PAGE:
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Glossary of Internet & Computer Terms

A B C D E F G H I J K L M N O P Q R S T U V W X Y Z - 0 1 2 3 4 5 6 7 8 9

Select the first letter of the word from the list above to jump to appropriate section of the glossary or type the term on which you want to search.

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radio buttons
one of a group of items or options appearing in a dialog box or drop-down menu, that once selected, inactivates the others, unlike items available in a check box, of which more than one may be chosen.

(Remote Authentication Dial-In User Service) a system used by some Internet Services Providers (ISPs) that requires a user to enter a user name and password. This lets the ISP know the user is authorized to access the service and allows the service to track time spent connected.

ragged margin
in a text document, a margin that does not line up vertically. The margins in this book are left justified with regard to the terms and definitions and ragged on the right.

(Redundant Array of Independent Disks) A disk subsystem that is used to increase performance or provide fault tolerance or both. RAID uses two or more ordinary hard disks and a RAID disk controller. In the past, RAID has also been implemented via software only. In the late 1980s, the term stood for "redundant array of inexpensive disks," being compared to large, expensive disks at the time. As hard disks became cheaper, the RAID Advisory Board changed "inexpensive" to "independent".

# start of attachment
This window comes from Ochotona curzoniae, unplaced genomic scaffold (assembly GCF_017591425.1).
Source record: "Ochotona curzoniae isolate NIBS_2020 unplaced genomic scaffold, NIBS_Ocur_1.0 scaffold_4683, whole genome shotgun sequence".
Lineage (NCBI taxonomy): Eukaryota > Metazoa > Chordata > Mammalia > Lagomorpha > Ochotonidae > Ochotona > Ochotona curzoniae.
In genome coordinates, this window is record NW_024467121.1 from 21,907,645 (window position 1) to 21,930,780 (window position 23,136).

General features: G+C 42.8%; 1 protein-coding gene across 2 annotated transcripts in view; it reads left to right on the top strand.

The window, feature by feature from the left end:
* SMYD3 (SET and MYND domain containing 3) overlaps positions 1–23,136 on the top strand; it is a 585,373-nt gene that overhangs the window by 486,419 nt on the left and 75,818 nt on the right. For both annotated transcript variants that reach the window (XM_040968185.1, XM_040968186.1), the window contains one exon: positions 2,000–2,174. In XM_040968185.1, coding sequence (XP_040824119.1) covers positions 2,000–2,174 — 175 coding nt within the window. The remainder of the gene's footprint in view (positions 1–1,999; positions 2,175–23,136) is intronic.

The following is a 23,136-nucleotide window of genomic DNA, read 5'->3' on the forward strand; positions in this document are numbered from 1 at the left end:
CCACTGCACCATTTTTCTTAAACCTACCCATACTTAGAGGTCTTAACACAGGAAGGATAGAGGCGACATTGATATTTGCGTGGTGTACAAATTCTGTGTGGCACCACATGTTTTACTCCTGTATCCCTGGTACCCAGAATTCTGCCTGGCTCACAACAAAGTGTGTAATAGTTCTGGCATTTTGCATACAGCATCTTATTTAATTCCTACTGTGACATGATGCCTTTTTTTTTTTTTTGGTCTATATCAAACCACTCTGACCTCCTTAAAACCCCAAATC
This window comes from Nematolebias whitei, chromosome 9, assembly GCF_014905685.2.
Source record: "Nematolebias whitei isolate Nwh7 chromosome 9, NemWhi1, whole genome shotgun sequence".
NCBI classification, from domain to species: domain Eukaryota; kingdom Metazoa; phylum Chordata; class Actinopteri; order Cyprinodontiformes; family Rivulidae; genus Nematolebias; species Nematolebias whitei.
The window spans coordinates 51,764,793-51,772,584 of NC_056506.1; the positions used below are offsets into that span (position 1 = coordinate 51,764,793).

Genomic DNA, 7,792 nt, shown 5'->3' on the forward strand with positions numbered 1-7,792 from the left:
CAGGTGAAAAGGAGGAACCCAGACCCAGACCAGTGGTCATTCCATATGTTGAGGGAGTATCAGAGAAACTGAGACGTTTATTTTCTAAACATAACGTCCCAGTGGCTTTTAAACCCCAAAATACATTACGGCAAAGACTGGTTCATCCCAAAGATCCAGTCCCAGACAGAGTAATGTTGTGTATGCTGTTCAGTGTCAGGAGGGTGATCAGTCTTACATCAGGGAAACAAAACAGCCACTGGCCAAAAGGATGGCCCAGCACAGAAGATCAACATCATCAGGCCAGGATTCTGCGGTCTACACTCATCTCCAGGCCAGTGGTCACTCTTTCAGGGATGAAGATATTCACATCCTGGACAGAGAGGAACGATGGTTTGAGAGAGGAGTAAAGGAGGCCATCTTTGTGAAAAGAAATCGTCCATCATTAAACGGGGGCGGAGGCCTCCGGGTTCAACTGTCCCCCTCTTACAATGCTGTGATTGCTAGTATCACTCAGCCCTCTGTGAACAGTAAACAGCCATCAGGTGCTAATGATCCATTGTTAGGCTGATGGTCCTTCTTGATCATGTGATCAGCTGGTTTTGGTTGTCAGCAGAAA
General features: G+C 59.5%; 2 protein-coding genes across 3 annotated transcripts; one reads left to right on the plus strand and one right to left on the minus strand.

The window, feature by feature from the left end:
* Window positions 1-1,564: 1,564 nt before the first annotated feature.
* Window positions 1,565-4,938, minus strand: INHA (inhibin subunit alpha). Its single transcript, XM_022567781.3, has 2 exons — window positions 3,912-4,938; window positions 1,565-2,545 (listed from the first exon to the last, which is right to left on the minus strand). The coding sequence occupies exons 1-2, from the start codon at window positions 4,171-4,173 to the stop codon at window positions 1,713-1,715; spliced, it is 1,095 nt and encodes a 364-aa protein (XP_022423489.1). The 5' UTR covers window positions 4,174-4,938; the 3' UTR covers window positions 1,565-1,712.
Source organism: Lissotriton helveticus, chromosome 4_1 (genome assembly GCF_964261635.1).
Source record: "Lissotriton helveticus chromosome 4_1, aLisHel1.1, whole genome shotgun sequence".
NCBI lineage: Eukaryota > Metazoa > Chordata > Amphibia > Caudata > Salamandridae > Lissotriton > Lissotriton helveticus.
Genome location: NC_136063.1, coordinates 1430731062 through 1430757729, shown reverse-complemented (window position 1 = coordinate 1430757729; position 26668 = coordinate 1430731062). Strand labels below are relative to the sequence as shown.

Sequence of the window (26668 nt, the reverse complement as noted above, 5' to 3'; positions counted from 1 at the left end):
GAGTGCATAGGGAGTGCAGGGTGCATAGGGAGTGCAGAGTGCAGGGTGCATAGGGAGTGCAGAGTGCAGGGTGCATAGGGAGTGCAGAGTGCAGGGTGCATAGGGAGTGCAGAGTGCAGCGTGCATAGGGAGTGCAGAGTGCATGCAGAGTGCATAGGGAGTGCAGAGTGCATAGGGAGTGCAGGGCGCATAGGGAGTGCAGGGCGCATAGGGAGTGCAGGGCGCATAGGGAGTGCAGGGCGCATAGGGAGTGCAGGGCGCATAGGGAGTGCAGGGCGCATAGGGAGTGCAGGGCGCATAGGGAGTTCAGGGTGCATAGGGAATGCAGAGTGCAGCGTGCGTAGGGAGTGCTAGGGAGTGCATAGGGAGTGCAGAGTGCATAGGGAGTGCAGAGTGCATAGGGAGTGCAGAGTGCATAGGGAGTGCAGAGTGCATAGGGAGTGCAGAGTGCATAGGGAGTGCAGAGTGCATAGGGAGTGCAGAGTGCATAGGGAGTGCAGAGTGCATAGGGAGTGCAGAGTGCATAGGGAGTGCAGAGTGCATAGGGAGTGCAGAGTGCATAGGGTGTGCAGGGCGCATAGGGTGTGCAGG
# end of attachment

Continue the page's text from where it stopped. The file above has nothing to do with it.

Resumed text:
(Random Access Memory) pronounced ramm, computer hardware that stores and accesses data as needed from any location within the memory on a short term basis. RAM holds needed information from the application currently running, allowing for quick access as it is called up. The data stored in RAM is cleared when the computer is shut down. There are two types of RAM. Dynamic RAM and Static RAM. (DRAM and SRAM) To facilitate its own functioning, DRAM requires an electrical charge, which is refreshed thousands of times each second while in use. While SRAM is faster because it doesn’t need to be refreshed, it is considerably more expensive than DRAM. Because of its higher speed, SRAM is often used for caching. RAM refers to a computer’s main memory as opposed to read-only memory (ROM), which contains necessary pre-recorded data used for booting the computer and other routine functions. see DRAM, SDRAM SRAM, ROM.

RAM disk
a portion of RAM (random access memory) used to simulate a disk drive. Utilizing RAM in this way allows for quicker access to information than calling it from the hard disk, but has some limitations. First, files must be copied from the hard disk to the RAM disk for each session and the new material must be copied back to the hard disk before ending the session. This is necessary because, like normal RAM, a RAM disk clears all data when the computer is shut down. Additionally, a power failure will cause the loss of data on a RAM disk.

rapid application development
a programming procedure that allows programmers to create usable programs quickly. Software designers are able to use a wide variety of development tools to construct graphical user interface applications that might otherwise require large development teams.

(Remote Access Services) a component of Windows NT that allows a user to connect to a LAN using a modem, WAN link, or X.25 connection.

the rectangular portion of a display monitor where the actual image appears. The raster is usually smaller than the true dimensions of the display panel. On most modern monitors the raster can be adjusted to allow for maximum image display.

raster graphics
a bitmap image pattern usually in a GIF or JPEG format that fills an entire display monitor assigning color values to every available pixel.

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